One of the most talked about performances at The Grammy’s last night was Lady Gaga’s tour through the David Bowie catalogue, to honor the late artist who died in January. Surrounded by a huge band, projections, holograms, and multiple wardrobe changes, Gaga whipped through “Space Oddity,” “Changes,” “Ziggy Stardust,” “Suffragette City,” “Rebel Rebel,” “Fashion,” “Fame,” “Let’s Dance,” and “Heroes” in polarizing six-minute performance. Polarizing not so much for the quality of her covers, but rather one of her partners in putting it all on.
In the commercial break immediately after, we all found out how big a part Intel had to play in helping craft Gaga’s Bowie tribute–the projections, the robot piano, her glowing ring powered by the brand’s wearable Curie chip–by way of an Intel ad. And while on one hand it’s incredibly cool that Intel opened its tech up to Gaga to use in her tribute, many have been criticizing the way it was used as a marketing opportunity as the tribute was still ringing in people’s ears.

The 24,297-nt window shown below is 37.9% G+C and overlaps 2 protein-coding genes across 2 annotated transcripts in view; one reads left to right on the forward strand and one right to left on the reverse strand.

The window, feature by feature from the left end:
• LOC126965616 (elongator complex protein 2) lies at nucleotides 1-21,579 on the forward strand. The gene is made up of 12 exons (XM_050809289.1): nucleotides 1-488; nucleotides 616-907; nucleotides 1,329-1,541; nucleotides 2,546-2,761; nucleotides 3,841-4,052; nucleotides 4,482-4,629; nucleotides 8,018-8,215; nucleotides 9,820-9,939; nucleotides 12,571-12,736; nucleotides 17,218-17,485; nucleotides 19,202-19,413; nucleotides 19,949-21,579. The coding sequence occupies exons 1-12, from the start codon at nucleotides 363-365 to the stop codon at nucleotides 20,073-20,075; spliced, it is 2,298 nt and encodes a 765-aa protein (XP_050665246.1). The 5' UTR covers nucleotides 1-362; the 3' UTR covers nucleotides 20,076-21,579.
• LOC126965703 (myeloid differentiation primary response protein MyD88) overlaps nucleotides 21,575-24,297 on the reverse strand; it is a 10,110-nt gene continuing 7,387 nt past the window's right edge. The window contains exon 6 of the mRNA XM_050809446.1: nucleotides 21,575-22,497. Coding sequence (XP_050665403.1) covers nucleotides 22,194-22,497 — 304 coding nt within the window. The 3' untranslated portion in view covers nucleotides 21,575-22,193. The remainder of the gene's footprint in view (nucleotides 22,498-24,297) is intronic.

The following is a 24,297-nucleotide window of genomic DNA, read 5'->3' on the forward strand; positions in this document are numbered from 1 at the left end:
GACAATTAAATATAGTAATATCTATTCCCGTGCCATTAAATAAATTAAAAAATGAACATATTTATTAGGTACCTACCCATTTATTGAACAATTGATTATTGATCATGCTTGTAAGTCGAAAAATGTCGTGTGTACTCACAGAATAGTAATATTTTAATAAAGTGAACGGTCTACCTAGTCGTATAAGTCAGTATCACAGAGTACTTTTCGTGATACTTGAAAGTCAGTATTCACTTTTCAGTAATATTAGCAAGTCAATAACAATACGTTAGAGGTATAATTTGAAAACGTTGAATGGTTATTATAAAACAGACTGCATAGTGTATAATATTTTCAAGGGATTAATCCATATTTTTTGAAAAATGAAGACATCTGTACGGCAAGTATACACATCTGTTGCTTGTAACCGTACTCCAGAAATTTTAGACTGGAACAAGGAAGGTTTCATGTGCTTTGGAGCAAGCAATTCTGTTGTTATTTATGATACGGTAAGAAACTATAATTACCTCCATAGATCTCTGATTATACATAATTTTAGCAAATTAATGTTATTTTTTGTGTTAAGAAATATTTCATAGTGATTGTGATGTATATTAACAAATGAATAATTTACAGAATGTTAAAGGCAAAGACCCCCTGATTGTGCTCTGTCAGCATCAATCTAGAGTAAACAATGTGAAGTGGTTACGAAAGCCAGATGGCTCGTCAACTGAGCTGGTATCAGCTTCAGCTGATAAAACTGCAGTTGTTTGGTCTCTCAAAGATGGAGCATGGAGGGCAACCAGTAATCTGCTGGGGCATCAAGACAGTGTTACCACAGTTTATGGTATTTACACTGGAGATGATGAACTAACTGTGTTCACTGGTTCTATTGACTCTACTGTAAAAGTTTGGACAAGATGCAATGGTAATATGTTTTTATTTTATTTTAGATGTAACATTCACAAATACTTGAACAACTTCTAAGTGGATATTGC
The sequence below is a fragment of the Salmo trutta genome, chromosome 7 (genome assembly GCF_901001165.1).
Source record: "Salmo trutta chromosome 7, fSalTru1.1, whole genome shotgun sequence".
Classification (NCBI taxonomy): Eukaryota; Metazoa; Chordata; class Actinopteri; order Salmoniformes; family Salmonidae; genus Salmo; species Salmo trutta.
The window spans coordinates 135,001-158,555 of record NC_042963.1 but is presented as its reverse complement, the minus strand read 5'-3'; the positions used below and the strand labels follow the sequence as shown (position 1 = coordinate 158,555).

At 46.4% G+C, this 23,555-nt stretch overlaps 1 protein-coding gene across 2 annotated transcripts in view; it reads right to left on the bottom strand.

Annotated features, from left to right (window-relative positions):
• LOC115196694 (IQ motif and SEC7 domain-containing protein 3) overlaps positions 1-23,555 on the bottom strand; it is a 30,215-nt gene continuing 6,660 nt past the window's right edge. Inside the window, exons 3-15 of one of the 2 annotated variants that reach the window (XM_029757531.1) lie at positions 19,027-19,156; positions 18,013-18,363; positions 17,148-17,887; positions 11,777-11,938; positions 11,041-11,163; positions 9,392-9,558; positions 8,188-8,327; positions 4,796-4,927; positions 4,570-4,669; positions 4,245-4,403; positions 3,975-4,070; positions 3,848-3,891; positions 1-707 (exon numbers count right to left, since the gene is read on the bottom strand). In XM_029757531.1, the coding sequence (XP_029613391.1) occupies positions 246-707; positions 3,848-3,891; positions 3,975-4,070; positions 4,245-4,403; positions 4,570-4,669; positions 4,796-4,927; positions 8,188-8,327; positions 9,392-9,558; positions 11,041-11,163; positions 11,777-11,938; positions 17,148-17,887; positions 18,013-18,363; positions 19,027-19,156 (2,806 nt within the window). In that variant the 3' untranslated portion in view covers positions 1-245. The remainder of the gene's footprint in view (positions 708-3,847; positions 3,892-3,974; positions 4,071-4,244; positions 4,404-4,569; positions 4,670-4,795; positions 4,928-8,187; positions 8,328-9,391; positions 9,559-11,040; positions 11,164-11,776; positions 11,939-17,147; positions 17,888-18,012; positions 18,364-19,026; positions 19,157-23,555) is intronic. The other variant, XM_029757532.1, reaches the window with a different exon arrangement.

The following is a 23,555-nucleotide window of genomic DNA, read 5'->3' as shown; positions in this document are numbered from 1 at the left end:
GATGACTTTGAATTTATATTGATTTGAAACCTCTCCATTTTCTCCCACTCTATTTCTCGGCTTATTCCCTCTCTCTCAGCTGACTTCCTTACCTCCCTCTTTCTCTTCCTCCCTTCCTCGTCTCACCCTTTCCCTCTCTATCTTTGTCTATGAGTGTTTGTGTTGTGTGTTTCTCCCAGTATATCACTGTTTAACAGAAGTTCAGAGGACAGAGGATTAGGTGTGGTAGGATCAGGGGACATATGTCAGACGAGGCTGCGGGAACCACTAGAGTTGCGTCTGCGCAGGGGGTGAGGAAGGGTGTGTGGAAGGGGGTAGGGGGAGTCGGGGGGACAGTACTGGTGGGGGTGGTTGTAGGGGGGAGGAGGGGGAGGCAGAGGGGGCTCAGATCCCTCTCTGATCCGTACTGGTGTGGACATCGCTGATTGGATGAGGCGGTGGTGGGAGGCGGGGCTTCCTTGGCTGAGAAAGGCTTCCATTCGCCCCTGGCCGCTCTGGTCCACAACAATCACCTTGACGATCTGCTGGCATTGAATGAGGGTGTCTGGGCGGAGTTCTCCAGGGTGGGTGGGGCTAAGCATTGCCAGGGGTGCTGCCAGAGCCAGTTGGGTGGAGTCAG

Even Bowie’s son cryptically chimed in, which has been interpreted as a not-so thinly veiled criticism.
As brands increasingly try to seamlessly slide into pop culture, instead of interrupting it with a blatant commercial message, marketers need to be ready for any amount of backlash. The timing of the ad aside, the partnership was a bang-on perfect fit for both the brand, Gaga, and the Grammys. The only second-guess, and what likely riled fans up the most, is doing it all in the name of Bowie, who had no say in the matter of being part of an Intel ad.JB